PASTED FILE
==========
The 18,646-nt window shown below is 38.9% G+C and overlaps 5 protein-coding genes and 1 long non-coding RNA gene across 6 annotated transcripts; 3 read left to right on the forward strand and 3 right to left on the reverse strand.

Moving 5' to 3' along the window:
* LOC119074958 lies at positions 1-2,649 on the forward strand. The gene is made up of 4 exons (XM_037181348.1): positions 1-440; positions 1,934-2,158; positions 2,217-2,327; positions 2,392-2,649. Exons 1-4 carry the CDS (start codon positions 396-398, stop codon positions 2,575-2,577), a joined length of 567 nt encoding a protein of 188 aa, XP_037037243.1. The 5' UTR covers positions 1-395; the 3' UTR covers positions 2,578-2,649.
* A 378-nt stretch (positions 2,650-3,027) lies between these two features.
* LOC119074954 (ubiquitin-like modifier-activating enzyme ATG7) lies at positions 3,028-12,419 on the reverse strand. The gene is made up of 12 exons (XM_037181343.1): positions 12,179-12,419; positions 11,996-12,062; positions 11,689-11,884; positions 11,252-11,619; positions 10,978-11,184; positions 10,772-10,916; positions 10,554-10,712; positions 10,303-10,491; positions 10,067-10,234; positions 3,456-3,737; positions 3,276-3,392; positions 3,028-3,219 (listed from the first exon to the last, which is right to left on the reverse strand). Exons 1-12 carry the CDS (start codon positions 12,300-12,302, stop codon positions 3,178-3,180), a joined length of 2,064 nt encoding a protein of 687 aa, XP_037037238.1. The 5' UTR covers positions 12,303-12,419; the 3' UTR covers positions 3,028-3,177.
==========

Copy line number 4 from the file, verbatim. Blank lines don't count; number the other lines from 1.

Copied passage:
* A 378-nt stretch (positions 2,650-3,027) lies between these two features.